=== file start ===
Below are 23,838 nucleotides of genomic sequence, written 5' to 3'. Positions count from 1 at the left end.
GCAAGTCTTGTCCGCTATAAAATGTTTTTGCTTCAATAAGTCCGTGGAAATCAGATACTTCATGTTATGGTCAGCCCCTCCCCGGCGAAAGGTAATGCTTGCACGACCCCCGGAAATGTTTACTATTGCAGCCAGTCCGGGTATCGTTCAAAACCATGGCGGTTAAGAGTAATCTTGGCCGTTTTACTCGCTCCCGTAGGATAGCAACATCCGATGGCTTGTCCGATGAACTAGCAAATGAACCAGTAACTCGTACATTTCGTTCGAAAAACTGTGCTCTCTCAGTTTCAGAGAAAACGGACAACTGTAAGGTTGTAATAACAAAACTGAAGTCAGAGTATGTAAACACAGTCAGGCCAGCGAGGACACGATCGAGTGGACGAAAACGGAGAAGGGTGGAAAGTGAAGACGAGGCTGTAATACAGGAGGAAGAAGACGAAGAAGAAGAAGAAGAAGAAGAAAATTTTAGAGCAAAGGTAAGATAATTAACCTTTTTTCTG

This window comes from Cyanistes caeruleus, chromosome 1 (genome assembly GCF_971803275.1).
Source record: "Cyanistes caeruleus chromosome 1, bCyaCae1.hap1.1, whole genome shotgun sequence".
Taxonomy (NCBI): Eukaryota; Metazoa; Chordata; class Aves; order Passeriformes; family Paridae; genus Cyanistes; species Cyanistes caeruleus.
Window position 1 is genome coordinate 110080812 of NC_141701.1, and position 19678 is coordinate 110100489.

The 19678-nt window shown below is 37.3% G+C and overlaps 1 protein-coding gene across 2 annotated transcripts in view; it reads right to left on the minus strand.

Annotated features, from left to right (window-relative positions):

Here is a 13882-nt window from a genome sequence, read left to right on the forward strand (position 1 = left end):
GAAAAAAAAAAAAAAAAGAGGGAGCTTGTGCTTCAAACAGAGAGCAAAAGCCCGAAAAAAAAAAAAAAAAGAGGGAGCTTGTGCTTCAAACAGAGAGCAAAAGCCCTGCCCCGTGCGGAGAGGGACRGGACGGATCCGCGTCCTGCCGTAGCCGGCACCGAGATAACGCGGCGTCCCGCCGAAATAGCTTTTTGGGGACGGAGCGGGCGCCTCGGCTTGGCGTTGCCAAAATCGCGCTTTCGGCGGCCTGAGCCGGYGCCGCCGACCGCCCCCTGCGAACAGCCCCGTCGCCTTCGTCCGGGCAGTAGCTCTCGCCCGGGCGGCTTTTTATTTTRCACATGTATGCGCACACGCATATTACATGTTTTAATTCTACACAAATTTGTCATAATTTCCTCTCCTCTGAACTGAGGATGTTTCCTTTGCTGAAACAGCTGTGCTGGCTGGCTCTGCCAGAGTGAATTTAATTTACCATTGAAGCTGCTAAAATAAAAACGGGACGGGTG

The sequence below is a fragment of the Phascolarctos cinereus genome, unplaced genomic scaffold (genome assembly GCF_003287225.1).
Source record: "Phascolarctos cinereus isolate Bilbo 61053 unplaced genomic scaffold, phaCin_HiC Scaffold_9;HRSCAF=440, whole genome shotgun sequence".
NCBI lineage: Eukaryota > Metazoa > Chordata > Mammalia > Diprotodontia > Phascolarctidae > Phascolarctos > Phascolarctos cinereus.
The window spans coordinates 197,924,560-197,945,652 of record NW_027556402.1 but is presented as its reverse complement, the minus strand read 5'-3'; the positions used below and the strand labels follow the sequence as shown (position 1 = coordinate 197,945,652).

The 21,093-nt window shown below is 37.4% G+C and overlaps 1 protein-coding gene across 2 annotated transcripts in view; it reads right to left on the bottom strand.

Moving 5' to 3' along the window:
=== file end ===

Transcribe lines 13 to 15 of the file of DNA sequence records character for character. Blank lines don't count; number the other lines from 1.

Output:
NCBI lineage: Eukaryota > Metazoa > Chordata > Mammalia > Diprotodontia > Phascolarctidae > Phascolarctos > Phascolarctos cinereus.
The window spans coordinates 197,924,560-197,945,652 of record NW_027556402.1 but is presented as its reverse complement, the minus strand read 5'-3'; the positions used below and the strand labels follow the sequence as shown (position 1 = coordinate 197,945,652).

The 21,093-nt window shown below is 37.4% G+C and overlaps 1 protein-coding gene across 2 annotated transcripts in view; it reads right to left on the bottom strand.